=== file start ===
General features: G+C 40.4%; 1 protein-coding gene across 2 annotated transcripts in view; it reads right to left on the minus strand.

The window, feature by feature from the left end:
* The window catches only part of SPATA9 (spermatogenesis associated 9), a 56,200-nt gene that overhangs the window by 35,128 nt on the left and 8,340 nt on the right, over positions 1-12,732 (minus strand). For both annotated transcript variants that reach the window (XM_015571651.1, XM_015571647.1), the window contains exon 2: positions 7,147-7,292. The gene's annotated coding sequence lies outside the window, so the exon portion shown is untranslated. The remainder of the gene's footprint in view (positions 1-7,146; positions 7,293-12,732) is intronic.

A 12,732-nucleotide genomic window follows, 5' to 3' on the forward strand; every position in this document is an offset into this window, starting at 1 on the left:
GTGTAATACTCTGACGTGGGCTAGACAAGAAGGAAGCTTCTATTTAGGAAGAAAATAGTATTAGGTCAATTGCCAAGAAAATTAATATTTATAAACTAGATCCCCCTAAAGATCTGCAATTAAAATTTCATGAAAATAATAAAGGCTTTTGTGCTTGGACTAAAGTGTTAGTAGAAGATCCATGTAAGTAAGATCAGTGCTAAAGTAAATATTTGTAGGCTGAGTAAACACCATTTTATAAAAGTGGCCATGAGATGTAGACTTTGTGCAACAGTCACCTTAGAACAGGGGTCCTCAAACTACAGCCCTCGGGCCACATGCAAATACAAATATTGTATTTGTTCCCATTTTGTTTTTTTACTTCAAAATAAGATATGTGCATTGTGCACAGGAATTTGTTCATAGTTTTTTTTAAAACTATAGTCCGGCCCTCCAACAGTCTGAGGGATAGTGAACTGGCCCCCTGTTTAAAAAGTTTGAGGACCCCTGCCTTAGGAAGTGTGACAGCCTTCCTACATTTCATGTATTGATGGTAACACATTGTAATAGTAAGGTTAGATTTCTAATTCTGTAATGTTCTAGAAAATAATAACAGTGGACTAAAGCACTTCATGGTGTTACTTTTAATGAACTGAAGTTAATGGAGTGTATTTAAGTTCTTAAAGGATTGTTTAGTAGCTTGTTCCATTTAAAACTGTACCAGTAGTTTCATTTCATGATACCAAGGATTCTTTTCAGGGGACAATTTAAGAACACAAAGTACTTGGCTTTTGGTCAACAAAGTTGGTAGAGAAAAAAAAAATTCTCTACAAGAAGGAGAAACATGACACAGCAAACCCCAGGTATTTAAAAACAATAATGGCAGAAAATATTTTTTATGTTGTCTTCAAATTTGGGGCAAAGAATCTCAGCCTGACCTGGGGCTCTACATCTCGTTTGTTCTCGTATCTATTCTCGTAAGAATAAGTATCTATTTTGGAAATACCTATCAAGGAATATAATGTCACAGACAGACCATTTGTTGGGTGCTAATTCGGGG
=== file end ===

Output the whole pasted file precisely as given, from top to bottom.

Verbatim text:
General features: G+C 40.4%; 1 protein-coding gene across 2 annotated transcripts in view; it reads right to left on the minus strand.

The window, feature by feature from the left end:
* The window catches only part of SPATA9 (spermatogenesis associated 9), a 56,200-nt gene that overhangs the window by 35,128 nt on the left and 8,340 nt on the right, over positions 1-12,732 (minus strand). For both annotated transcript variants that reach the window (XM_015571651.1, XM_015571647.1), the window contains exon 2: positions 7,147-7,292. The gene's annotated coding sequence lies outside the window, so the exon portion shown is untranslated. The remainder of the gene's footprint in view (positions 1-7,146; positions 7,293-12,732) is intronic.

A 12,732-nucleotide genomic window follows, 5' to 3' on the forward strand; every position in this document is an offset into this window, starting at 1 on the left:
GTGTAATACTCTGACGTGGGCTAGACAAGAAGGAAGCTTCTATTTAGGAAGAAAATAGTATTAGGTCAATTGCCAAGAAAATTAATATTTATAAACTAGATCCCCCTAAAGATCTGCAATTAAAATTTCATGAAAATAATAAAGGCTTTTGTGCTTGGACTAAAGTGTTAGTAGAAGATCCATGTAAGTAAGATCAGTGCTAAAGTAAATATTTGTAGGCTGAGTAAACACCATTTTATAAAAGTGGCCATGAGATGTAGACTTTGTGCAACAGTCACCTTAGAACAGGGGTCCTCAAACTACAGCCCTCGGGCCACATGCAAATACAAATATTGTATTTGTTCCCATTTTGTTTTTTTACTTCAAAATAAGATATGTGCATTGTGCACAGGAATTTGTTCATAGTTTTTTTTAAAACTATAGTCCGGCCCTCCAACAGTCTGAGGGATAGTGAACTGGCCCCCTGTTTAAAAAGTTTGAGGACCCCTGCCTTAGGAAGTGTGACAGCCTTCCTACATTTCATGTATTGATGGTAACACATTGTAATAGTAAGGTTAGATTTCTAATTCTGTAATGTTCTAGAAAATAATAACAGTGGACTAAAGCACTTCATGGTGTTACTTTTAATGAACTGAAGTTAATGGAGTGTATTTAAGTTCTTAAAGGATTGTTTAGTAGCTTGTTCCATTTAAAACTGTACCAGTAGTTTCATTTCATGATACCAAGGATTCTTTTCAGGGGACAATTTAAGAACACAAAGTACTTGGCTTTTGGTCAACAAAGTTGGTAGAGAAAAAAAAAATTCTCTACAAGAAGGAGAAACATGACACAGCAAACCCCAGGTATTTAAAAACAATAATGGCAGAAAATATTTTTTATGTTGTCTTCAAATTTGGGGCAAAGAATCTCAGCCTGACCTGGGGCTCTACATCTCGTTTGTTCTCGTATCTATTCTCGTAAGAATAAGTATCTATTTTGGAAATACCTATCAAGGAATATAATGTCACAGACAGACCATTTGTTGGGTGCTAATTCGGGG